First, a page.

6 Leaving, they thought to start looking in Madda, as it was a place renowned for beautiful women. They placed the golden statue beside a bathing place and sat nearby. Then Bhaddā’s nurse, having washed Bhaddā and adorned her and sat her in her chamber came to that ford to bathe.
7 She thought, ‘My lady’s daughter has come here.’ Thinking it was her, she scolded: ‘You naughty girl, why have you come here?’ Raising her hand, she said: ‘Hurry back!’ and gave her a smack. But her hand hurt as if hitting stone! She stepped back in shock, realizing how foolish she’d been to mistake her girl for a statue.
8 The brahmans asked: ‘Does your master’s daughter look like the statue’.
9 She replied: ‘Why not? In fact, my lady’s daughter has hundred, nay a thousand times this beauty. When she sits in her chamber, there is no need for a lamp for 12 spans about her person, such is the radiance of her body.’
10 ‘Then take us to her’, they said. They went with the cripple to the house of the brahman Kosiyagotta.
11 Arriving at the house, the brahman greeted them and asked the reason for their visit. The brahman said: ‘It is good, my daughter, for he is of the same caste.’ He wrote a letter to Kapila the brahman, ‘You have my daughter, do the necessary rituals.’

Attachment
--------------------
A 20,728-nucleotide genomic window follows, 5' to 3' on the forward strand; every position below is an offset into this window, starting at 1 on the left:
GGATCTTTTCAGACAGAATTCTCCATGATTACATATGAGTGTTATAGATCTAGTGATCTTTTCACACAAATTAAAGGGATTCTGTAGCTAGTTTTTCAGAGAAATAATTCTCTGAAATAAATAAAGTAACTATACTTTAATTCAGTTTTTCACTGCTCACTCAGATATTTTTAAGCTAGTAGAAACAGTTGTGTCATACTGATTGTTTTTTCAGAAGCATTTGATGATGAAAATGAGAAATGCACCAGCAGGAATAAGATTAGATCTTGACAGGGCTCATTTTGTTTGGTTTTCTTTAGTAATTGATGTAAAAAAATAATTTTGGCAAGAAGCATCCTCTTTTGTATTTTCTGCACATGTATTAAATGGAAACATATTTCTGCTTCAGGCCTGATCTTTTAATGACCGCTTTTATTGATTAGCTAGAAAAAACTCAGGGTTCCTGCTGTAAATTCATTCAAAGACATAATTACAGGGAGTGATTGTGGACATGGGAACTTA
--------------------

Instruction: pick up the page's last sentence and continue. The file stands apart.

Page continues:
12 Having heard this message, Pippali announced, ‘It seems I have the girl.’ He thought to himself: ‘This is truly no gain, I should write to her.’ In private he wrote: ‘Please enter the house of a suitable family, I will go forth, do not sorrow.’
13 Meanwhile, Bhaddā was thinking to herself, ‘It seems they want to give me away in marriage.’ She too wrote a letter, expressing exactly the same sentiments, and saying her wish was also to go forth.
14 The messengers bearing the two letters passed each other in the middle of the journey. When the bearers found that the letters were being exchanged between the two betrothed, they opened them and, having discovered the plot, threw the letters away in the forest. They wrote similar-looking letters for each and delivered them. Thus the wedding came about despite the lack of desire from each party.